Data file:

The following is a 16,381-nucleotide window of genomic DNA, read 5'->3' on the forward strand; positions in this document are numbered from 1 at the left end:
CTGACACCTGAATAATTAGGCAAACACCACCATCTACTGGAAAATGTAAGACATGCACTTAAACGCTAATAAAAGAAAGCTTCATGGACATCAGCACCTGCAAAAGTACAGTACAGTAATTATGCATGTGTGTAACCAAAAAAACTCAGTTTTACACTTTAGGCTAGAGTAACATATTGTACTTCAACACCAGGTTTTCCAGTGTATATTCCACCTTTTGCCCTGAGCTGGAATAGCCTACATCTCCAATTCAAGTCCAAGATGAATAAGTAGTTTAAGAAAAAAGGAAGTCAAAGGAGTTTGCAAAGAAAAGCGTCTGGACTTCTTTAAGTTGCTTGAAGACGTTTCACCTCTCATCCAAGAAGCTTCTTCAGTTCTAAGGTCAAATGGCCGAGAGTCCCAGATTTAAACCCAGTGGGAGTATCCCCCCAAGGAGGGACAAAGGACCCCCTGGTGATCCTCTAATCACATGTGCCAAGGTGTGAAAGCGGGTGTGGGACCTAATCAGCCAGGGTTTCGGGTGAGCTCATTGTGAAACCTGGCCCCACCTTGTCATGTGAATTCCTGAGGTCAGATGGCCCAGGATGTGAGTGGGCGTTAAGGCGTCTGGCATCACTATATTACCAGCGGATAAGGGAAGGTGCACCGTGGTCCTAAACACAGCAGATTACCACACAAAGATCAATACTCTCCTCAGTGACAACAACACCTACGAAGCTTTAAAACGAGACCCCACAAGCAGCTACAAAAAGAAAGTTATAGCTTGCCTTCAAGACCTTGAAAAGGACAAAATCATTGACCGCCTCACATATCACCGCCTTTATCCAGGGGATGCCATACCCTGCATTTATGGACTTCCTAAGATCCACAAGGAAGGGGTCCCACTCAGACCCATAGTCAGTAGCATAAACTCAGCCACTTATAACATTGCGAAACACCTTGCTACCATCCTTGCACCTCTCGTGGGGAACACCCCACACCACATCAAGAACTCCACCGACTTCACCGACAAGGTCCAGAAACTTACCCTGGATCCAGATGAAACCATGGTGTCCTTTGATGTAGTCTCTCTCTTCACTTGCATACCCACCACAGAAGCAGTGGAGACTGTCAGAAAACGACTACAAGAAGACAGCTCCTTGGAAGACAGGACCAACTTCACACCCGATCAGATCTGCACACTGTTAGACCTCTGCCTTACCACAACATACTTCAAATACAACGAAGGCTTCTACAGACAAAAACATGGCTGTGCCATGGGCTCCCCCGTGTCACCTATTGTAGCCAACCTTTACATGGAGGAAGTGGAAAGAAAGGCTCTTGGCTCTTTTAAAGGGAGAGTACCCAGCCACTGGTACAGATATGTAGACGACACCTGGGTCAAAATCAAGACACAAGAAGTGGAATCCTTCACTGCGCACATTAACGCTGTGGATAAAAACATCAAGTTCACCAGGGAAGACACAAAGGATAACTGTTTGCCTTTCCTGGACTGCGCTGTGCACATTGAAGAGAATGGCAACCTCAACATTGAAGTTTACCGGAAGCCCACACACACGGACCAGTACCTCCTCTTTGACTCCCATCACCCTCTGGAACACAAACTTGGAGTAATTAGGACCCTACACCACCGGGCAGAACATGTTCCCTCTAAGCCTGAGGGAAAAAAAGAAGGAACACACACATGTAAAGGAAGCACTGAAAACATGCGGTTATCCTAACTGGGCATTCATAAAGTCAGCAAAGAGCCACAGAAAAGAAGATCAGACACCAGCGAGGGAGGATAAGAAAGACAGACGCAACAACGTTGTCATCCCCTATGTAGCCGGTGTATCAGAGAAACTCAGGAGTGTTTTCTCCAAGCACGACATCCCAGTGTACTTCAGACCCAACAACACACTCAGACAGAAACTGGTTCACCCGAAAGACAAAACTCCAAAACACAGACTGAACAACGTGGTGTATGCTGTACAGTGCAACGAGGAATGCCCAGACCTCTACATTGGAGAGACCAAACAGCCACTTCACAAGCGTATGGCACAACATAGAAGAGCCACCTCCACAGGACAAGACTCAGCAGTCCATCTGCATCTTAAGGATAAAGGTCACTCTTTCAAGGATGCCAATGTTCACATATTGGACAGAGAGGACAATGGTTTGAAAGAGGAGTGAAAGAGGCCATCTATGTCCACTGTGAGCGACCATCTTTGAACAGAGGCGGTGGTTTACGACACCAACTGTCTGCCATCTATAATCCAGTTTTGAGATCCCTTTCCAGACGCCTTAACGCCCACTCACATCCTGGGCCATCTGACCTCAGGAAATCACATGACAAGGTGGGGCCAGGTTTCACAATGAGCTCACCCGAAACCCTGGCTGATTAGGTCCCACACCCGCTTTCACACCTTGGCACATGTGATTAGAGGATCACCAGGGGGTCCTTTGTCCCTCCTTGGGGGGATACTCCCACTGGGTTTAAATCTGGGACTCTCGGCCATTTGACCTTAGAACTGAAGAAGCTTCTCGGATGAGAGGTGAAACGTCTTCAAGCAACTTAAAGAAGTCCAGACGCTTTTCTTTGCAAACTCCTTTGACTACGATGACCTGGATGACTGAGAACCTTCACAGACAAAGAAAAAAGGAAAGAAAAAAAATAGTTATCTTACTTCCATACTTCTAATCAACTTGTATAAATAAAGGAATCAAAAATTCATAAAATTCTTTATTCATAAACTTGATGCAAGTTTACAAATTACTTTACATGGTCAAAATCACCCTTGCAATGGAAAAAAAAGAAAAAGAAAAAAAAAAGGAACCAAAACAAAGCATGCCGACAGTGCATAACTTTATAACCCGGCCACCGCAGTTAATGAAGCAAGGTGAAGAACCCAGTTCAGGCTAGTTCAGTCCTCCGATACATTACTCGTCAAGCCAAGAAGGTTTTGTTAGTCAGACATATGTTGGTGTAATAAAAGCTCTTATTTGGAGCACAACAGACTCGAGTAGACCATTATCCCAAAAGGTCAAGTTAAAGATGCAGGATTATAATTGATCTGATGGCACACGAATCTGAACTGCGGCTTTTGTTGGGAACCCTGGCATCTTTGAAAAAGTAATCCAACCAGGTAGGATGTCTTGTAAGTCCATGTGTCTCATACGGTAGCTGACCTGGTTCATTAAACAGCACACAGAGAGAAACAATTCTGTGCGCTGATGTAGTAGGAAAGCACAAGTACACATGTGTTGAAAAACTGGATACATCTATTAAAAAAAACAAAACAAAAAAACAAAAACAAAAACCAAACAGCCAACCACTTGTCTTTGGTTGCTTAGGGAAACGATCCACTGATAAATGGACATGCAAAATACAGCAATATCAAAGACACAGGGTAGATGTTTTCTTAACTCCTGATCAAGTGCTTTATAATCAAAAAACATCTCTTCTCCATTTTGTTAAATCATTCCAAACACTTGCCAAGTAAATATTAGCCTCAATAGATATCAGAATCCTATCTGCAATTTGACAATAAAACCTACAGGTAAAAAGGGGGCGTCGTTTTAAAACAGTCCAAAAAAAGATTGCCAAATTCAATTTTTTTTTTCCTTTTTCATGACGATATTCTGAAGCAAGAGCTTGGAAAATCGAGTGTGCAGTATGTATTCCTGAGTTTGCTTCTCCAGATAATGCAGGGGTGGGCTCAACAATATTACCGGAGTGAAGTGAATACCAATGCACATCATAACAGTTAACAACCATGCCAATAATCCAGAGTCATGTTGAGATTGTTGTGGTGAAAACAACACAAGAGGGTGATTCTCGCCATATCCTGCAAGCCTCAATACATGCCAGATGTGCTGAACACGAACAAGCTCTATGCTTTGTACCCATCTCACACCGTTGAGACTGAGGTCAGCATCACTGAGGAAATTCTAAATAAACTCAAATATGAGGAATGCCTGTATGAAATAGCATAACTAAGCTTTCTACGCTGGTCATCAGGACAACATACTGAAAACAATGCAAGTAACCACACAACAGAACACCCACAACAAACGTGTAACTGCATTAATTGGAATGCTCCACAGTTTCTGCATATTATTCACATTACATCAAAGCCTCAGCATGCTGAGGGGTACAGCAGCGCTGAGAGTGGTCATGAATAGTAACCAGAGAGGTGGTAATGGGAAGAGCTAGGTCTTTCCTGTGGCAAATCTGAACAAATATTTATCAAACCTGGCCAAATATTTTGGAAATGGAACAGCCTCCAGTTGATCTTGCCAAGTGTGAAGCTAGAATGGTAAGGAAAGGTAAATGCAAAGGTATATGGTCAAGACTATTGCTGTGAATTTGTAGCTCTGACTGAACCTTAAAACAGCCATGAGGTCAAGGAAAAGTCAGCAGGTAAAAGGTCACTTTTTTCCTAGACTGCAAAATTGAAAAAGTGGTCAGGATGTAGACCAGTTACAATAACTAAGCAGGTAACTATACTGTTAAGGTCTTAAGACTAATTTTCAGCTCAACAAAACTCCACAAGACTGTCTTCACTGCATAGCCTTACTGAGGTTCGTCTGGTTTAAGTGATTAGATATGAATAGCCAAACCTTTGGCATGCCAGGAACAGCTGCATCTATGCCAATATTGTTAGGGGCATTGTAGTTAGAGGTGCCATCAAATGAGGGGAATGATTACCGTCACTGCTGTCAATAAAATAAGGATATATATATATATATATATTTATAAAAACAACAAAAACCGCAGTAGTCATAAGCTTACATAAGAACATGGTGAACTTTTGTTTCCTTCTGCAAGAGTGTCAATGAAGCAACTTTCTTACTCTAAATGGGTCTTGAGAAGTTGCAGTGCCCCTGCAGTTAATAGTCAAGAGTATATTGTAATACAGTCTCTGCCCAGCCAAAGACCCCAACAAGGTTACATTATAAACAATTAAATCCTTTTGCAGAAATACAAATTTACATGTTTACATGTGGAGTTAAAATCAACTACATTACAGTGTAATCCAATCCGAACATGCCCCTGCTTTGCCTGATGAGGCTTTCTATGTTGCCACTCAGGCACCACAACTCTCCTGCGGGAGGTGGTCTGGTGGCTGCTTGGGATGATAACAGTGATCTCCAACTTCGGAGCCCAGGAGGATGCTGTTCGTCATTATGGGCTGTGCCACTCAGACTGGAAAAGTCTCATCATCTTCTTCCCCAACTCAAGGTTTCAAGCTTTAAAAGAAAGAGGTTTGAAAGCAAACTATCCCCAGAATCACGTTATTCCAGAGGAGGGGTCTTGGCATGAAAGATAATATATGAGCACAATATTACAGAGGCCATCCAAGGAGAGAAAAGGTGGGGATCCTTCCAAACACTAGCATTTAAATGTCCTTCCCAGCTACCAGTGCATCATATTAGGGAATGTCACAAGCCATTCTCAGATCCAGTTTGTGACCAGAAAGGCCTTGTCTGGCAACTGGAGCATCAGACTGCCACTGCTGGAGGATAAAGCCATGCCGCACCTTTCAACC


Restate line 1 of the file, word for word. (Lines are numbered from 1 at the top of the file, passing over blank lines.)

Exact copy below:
The following is a 16,381-nucleotide window of genomic DNA, read 5'->3' on the forward strand; positions in this document are numbered from 1 at the left end: